@Ross – I just wanted to address a couple of your specific points first rather than trying to tangle them up in my wider response.

    Re. Ratu Adil – Westerling? Good grief! That’s an obscure one to drag out – the tiniest of footnotes in an ancient established concept.
    Yes indeed the rather more notable figures attached to the Ratu Adil concept were royals (Trunajaya, Diponegoro); however, they were royals outside of the existing aristocratic establishment, “rebels”, “of the people”, and inveighing against the “bourgeoisie”… at least in the myths anyway…

    Re. Your hope for the future. I too very much like the idea of an abandonment of Islamism and a return to Kejawen… (might have happened had Kejawen been given the status of an official religion back in the day). But the problem with that one? Well, the clue’s in the name, “Kejawen”… and therein lies the truth, therein lies the fundamental problem of Indonesia, far more pressing than Communism or its absence, far more pressing than the rise of FPI etc.
    Far more pressing than anything is the obvious fact that while Java, Bali, Sulawesi etc are all very much there, “Indonesia” simply DOES NOT EXIST, and virtually all of the problems that the geographical zone so-labeled experiences will never be solved as long as a quarter of a billion people approach those problems from a starting point of accepting that “Indonesia” is a real thing…
    But that is a far bigger fish than we are attempting to fry here…

    Re. Hitler… I am more than happy to acknowledge that there were some broadly socialist principles in Nazism, just as I will be the first to point out that Saddam Hussien’s political ideology, in as much as it existed (which it didn’t, not really) was thoroughly socialist… There’s no need to treat a political belief like a football team – no need to support it in its sticky patches… the same should go for national pride (you listening Shloka?)…

    Re. the fall of Soviet Russia and Afghanistan… by the 1980s “communism” had long since proved a dead duck. The war in Afghanistan did not defeat “communism”; it prompted the final collapse of the lurching, addled, politically vacuous Soviet State – something else altogether.
    But where the Afghan war is important is elsewhere, and much more relevant to us today. “Sadly, there were nasties in that fight too”? You’re absolutely right, and Reagan, Zia, Mubarak, the Saudis, and everyone else from the “free world” who played their part should burn in shrieking hellfire for the monster they created there (sadly, as an irreligious socialist I am unable to belief that that fate exists for them).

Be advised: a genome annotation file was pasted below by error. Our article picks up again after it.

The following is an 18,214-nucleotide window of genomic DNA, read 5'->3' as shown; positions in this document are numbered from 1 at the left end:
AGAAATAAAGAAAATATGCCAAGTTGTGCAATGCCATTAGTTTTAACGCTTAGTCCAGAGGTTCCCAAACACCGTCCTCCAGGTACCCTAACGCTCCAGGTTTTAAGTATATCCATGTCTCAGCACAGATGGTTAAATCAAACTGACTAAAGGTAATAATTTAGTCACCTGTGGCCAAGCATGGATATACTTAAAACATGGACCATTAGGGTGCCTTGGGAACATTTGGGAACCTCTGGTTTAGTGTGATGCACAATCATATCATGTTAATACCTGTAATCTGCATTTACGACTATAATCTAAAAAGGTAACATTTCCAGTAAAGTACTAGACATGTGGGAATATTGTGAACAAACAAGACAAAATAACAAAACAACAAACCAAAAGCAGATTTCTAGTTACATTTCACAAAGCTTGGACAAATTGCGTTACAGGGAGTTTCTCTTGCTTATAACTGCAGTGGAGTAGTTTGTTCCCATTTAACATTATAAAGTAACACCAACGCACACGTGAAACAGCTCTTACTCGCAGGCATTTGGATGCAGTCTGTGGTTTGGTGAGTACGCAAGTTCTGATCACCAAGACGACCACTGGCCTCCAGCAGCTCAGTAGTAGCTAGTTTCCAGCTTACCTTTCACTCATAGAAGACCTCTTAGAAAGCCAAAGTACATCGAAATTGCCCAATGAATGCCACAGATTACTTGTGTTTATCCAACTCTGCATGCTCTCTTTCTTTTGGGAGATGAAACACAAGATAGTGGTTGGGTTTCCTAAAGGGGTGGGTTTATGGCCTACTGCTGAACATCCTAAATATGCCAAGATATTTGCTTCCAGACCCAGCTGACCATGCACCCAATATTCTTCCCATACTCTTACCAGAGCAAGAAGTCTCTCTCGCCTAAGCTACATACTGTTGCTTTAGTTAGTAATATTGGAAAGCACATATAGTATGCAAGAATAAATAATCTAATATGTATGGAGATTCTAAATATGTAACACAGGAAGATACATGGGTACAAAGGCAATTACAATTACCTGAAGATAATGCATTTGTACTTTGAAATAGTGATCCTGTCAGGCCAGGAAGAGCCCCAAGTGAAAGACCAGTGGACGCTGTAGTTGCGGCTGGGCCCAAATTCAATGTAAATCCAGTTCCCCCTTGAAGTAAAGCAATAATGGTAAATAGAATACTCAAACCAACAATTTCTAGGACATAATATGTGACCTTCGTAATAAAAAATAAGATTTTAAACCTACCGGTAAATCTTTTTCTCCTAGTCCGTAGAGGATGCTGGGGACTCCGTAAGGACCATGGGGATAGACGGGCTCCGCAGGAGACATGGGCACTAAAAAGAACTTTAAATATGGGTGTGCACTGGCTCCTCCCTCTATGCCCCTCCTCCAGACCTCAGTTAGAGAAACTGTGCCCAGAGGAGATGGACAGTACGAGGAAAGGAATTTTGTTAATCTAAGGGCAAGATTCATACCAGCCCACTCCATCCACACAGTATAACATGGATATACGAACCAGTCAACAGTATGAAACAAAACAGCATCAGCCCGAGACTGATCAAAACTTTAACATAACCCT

I firmly believe in the “blowback” theory with regards the CIA jihad in 1980s Afghanistan (the evidence is all there, in virtually every modern Islamist conflict from Abu Sayyaf to Algeria)…

    Re. Everything else…
    I do not assume that any politics designed to curry favour with the masses are by definition leftist. In the post-development, post-political “West” quite the contrary is usually true… and as for the “masses instincts usually being right”, I’m not so sure about that. Make everything good for the “masses”, let them buy their council houses and encourage them to start their own shop-fitting companies and they seem to turn into howling reactionary bigots of stupendous small-minded xenophobia, petty greed and utter selfishness (Thatcher, you filthy old c*nt, I’ll dance on your grave), but then perhaps that’s just human nature in general…
    However, back to topic… I do tend to think that truly populist politics in poor and developing countries will almost have to be at least pseudo-socialist (particularly if the existing government is notoriously corrupt)…

    Now, in Indonesia it is still taboo to be, as a mainstream politician, to be even pseudo-socialist… So what is there to offer “the masses”? Da-dah! Religion!
    Now, to bring things back to the “socialist religion” line, it is very, very noticeable that the language of so many Islamists as they attack their own governments and the international powers is utterly, utterly reminiscent of the speeches of communist “heroes”, riddled with anger against the corrupt, the greedy, those in power, inflamed with calls for justice for “the masses”…
    In Indonesia, a country where political Islam is utterly alien and ill-fitting, it is nonetheless, the only thing that can offer that kind of language.

    Would Islamism have a foothold in Indonesia today had “the left” not been “annihilated”? Yes, almost certainly; it’s a global phenomenon. But would it be less of a problem than it is? I firmly believe so.
    And that aside, had the left not been annihilated, had a powerful taboo not been placed on leftist ideology, then Indonesian politics, all Indonesian politics, would be in a much healthier, much more vibrant state than it is today. People would perhaps know what the party they were voting for actually stood for; and I am absolutely certain there would be properly developed, politically mature right-wing parties to gain your approval Ross. Democratic politics needs space to breath and an absence of fear to develop and to be healthy, and in a healthy political system the nutters remain marginalised…


    @ Shloka – I feel sorry for you, you’ve probably ploughed through all of that and there’s not one “erroneous slur” on India or Hinduism, and nothing to take issue with about Islam either!
    I’m sure you’re there, superhero cape in place, revving the engine of the Bharatmobile, ready to dash to the rescue, so I’ll throw you a bone: